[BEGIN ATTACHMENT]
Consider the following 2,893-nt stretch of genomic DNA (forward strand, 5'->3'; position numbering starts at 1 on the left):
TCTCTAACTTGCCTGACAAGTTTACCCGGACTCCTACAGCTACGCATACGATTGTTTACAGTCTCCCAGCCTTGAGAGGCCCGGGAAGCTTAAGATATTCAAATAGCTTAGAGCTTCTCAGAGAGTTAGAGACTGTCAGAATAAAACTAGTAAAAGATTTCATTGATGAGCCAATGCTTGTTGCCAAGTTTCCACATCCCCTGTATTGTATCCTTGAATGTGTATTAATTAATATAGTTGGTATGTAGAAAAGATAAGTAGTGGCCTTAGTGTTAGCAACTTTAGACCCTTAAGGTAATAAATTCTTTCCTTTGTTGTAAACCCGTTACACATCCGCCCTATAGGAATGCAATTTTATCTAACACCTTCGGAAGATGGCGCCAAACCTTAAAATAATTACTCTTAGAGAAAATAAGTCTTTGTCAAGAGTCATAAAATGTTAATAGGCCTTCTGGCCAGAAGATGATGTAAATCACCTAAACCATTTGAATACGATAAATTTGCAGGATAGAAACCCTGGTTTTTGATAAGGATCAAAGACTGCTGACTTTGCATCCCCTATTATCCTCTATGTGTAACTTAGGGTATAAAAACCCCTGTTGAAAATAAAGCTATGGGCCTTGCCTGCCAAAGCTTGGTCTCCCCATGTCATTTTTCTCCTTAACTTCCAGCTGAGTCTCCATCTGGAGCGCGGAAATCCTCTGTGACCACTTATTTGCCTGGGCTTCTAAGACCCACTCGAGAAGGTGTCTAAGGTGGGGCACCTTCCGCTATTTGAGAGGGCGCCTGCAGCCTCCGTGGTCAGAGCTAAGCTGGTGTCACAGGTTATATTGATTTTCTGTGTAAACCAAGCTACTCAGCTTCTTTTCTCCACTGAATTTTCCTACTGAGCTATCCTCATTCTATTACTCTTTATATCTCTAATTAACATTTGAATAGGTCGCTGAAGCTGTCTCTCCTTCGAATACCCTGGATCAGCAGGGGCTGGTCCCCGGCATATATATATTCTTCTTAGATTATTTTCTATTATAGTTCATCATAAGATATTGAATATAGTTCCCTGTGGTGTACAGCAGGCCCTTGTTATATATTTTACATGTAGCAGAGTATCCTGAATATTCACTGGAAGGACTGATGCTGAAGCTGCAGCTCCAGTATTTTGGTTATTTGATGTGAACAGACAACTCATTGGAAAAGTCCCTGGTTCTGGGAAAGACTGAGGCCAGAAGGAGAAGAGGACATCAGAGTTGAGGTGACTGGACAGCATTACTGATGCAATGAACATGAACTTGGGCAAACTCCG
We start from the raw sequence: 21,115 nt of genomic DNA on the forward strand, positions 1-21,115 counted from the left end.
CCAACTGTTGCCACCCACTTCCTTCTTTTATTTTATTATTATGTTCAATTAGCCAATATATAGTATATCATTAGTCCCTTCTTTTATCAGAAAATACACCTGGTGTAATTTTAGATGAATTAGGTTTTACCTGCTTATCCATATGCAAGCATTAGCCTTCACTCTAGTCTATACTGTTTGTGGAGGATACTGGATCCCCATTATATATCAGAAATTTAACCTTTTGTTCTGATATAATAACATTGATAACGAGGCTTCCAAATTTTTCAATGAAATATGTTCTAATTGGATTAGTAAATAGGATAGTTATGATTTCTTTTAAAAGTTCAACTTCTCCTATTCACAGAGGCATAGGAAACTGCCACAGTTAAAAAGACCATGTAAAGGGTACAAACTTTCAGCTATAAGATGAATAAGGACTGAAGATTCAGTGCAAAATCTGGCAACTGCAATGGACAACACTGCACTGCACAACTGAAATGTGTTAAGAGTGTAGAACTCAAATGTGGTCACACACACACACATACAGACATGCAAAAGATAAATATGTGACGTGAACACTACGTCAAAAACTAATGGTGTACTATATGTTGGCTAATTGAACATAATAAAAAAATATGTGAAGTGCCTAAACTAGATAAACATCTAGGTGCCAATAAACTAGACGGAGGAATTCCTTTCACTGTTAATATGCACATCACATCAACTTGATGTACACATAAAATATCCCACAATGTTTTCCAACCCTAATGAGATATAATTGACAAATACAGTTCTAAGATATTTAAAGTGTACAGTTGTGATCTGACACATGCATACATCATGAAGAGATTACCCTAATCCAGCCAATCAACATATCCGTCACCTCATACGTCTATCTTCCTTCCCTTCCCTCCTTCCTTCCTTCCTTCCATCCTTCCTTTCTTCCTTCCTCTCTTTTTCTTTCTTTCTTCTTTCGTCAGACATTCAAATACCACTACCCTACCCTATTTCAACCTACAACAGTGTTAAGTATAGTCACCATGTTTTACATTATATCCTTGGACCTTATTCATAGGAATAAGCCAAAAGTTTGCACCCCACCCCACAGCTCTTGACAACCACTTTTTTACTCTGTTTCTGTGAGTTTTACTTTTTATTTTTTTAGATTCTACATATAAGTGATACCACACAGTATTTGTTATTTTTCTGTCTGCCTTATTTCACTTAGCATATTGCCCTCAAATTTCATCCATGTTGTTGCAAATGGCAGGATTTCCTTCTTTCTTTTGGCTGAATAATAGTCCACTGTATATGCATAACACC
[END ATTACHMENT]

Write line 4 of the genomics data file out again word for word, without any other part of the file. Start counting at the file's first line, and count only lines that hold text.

CCAACTGTTGCCACCCACTTCCTTCTTTTATTTTATTATTATGTTCAATTAGCCAATATATAGTATATCATTAGTCCCTTCTTTTATCAGAAAATACACCTGGTGTAATTTTAGATGAATTAGGTTTTACCTGCTTATCCATATGCAAGCATTAGCCTTCACTCTAGTCTATACTGTTTGTGGAGGATACTGGATCCCCATTATATATCAGAAATTTAACCTTTTGTTCTGATATAATAACATTGATAACGAGGCTTCCAAATTTTTCAATGAAATATGTTCTAATTGGATTAGTAAATAGGATAGTTATGATTTCTTTTAAAAGTTCAACTTCTCCTATTCACAGAGGCATAGGAAACTGCCACAGTTAAAAAGACCATGTAAAGGGTACAAACTTTCAGCTATAAGATGAATAAGGACTGAAGATTCAGTGCAAAATCTGGCAACTGCAATGGACAACACTGCACTGCACAACTGAAATGTGTTAAGAGTGTAGAACTCAAATGTGGTCACACACACACACATACAGACATGCAAAAGATAAATATGTGACGTGAACACTACGTCAAAAACTAATGGTGTACTATATGTTGGCTAATTGAACATAATAAAAAAATATGTGAAGTGCCTAAACTAGATAAACATCTAGGTGCCAATAAACTAGACGGAGGAATTCCTTTCACTGTTAATATGCACATCACATCAACTTGATGTACACATAAAATATCCCACAATGTTTTCCAACCCTAATGAGATATAATTGACAAATACAGTTCTAAGATATTTAAAGTGTACAGTTGTGATCTGACACATGCATACATCATGAAGAGATTACCCTAATCCAGCCAATCAACATATCCGTCACCTCATACGTCTATCTTCCTTCCCTTCCCTCCTTCCTTCCTTCCTTCCATCCTTCCTTTCTTCCTTCCTCTCTTTTTCTTTCTTTCTTCTTTCGTCAGACATTCAAATACCACTACCCTACCCTATTTCAACCTACAACAGTGTTAAGTATAGTCACCATGTTTTACATTATATCCTTGGACCTTATTCATAGGAATAAGCCAAAAGTTTGCACCCCACCCCACAGCTCTTGACAACCACTTTTTTACTCTGTTTCTGTGAGTTTTACTTTTTATTTTTTTAGATTCTACATATAAGTGATACCACACAGTATTTGTTATTTTTCTGTCTGCCTTATTTCACTTAGCATATTGCCCTCAAATTTCATCCATGTTGTTGCAAATGGCAGGATTTCCTTCTTTCTTTTGGCTGAATAATAGTCCACTGTATATGCATAACACC